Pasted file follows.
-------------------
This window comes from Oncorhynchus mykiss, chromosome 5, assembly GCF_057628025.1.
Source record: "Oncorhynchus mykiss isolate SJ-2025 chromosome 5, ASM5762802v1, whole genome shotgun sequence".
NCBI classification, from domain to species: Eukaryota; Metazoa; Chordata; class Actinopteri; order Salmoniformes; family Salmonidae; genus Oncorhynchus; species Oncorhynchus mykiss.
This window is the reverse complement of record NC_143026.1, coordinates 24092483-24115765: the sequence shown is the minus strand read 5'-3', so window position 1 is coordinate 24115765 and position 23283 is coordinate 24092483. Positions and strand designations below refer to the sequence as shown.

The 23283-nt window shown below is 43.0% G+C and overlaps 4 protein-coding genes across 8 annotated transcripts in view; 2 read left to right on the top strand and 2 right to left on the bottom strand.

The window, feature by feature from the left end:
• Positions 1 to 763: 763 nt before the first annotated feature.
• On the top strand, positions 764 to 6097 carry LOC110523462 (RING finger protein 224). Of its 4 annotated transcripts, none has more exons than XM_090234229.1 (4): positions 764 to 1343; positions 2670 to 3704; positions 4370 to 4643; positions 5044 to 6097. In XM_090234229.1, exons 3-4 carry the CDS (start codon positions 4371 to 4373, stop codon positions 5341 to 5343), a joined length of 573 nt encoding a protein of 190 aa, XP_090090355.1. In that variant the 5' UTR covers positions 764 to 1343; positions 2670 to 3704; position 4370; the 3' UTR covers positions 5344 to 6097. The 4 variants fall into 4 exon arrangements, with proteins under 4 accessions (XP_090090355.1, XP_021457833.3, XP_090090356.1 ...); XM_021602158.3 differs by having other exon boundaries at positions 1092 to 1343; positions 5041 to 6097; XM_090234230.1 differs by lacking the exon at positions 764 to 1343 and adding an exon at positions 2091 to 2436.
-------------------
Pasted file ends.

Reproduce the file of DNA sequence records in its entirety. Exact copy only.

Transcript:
This window comes from Oncorhynchus mykiss, chromosome 5, assembly GCF_057628025.1.
Source record: "Oncorhynchus mykiss isolate SJ-2025 chromosome 5, ASM5762802v1, whole genome shotgun sequence".
NCBI classification, from domain to species: Eukaryota; Metazoa; Chordata; class Actinopteri; order Salmoniformes; family Salmonidae; genus Oncorhynchus; species Oncorhynchus mykiss.
This window is the reverse complement of record NC_143026.1, coordinates 24092483-24115765: the sequence shown is the minus strand read 5'-3', so window position 1 is coordinate 24115765 and position 23283 is coordinate 24092483. Positions and strand designations below refer to the sequence as shown.

The 23283-nt window shown below is 43.0% G+C and overlaps 4 protein-coding genes across 8 annotated transcripts in view; 2 read left to right on the top strand and 2 right to left on the bottom strand.

The window, feature by feature from the left end:
• Positions 1 to 763: 763 nt before the first annotated feature.
• On the top strand, positions 764 to 6097 carry LOC110523462 (RING finger protein 224). Of its 4 annotated transcripts, none has more exons than XM_090234229.1 (4): positions 764 to 1343; positions 2670 to 3704; positions 4370 to 4643; positions 5044 to 6097. In XM_090234229.1, exons 3-4 carry the CDS (start codon positions 4371 to 4373, stop codon positions 5341 to 5343), a joined length of 573 nt encoding a protein of 190 aa, XP_090090355.1. In that variant the 5' UTR covers positions 764 to 1343; positions 2670 to 3704; position 4370; the 3' UTR covers positions 5344 to 6097. The 4 variants fall into 4 exon arrangements, with proteins under 4 accessions (XP_090090355.1, XP_021457833.3, XP_090090356.1 ...); XM_021602158.3 differs by having other exon boundaries at positions 1092 to 1343; positions 5041 to 6097; XM_090234230.1 differs by lacking the exon at positions 764 to 1343 and adding an exon at positions 2091 to 2436.